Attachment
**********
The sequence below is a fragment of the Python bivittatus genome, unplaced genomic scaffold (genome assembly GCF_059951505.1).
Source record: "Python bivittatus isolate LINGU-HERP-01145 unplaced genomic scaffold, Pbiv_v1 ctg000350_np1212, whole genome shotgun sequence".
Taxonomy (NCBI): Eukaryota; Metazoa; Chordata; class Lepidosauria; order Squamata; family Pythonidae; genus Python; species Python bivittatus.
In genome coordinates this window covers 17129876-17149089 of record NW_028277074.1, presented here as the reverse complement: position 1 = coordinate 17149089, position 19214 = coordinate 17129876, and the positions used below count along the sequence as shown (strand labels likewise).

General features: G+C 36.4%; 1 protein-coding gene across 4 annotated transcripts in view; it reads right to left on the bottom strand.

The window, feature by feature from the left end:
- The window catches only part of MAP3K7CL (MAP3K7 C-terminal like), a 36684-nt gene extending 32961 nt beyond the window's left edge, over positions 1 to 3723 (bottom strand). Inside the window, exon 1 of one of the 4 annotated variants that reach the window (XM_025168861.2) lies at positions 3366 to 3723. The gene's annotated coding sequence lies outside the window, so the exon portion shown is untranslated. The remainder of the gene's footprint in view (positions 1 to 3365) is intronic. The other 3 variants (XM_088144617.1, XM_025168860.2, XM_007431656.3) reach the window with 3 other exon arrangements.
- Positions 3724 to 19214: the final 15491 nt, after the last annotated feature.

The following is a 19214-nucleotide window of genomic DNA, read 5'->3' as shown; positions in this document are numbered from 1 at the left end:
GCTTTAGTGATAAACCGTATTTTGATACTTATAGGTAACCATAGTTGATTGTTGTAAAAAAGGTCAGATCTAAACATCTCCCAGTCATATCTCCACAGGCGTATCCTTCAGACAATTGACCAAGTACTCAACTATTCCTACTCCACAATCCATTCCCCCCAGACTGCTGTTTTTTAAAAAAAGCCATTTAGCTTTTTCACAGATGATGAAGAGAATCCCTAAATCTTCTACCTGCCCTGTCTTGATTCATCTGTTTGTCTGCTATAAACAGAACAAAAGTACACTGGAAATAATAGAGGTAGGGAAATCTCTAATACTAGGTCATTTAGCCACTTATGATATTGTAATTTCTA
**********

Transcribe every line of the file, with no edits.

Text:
The sequence below is a fragment of the Python bivittatus genome, unplaced genomic scaffold (genome assembly GCF_059951505.1).
Source record: "Python bivittatus isolate LINGU-HERP-01145 unplaced genomic scaffold, Pbiv_v1 ctg000350_np1212, whole genome shotgun sequence".
Taxonomy (NCBI): Eukaryota; Metazoa; Chordata; class Lepidosauria; order Squamata; family Pythonidae; genus Python; species Python bivittatus.
In genome coordinates this window covers 17129876-17149089 of record NW_028277074.1, presented here as the reverse complement: position 1 = coordinate 17149089, position 19214 = coordinate 17129876, and the positions used below count along the sequence as shown (strand labels likewise).

General features: G+C 36.4%; 1 protein-coding gene across 4 annotated transcripts in view; it reads right to left on the bottom strand.

The window, feature by feature from the left end:
- The window catches only part of MAP3K7CL (MAP3K7 C-terminal like), a 36684-nt gene extending 32961 nt beyond the window's left edge, over positions 1 to 3723 (bottom strand). Inside the window, exon 1 of one of the 4 annotated variants that reach the window (XM_025168861.2) lies at positions 3366 to 3723. The gene's annotated coding sequence lies outside the window, so the exon portion shown is untranslated. The remainder of the gene's footprint in view (positions 1 to 3365) is intronic. The other 3 variants (XM_088144617.1, XM_025168860.2, XM_007431656.3) reach the window with 3 other exon arrangements.
- Positions 3724 to 19214: the final 15491 nt, after the last annotated feature.

The following is a 19214-nucleotide window of genomic DNA, read 5'->3' as shown; positions in this document are numbered from 1 at the left end:
GCTTTAGTGATAAACCGTATTTTGATACTTATAGGTAACCATAGTTGATTGTTGTAAAAAAGGTCAGATCTAAACATCTCCCAGTCATATCTCCACAGGCGTATCCTTCAGACAATTGACCAAGTACTCAACTATTCCTACTCCACAATCCATTCCCCCCAGACTGCTGTTTTTTAAAAAAAGCCATTTAGCTTTTTCACAGATGATGAAGAGAATCCCTAAATCTTCTACCTGCCCTGTCTTGATTCATCTGTTTGTCTGCTATAAACAGAACAAAAGTACACTGGAAATAATAGAGGTAGGGAAATCTCTAATACTAGGTCATTTAGCCACTTATGATATTGTAATTTCTA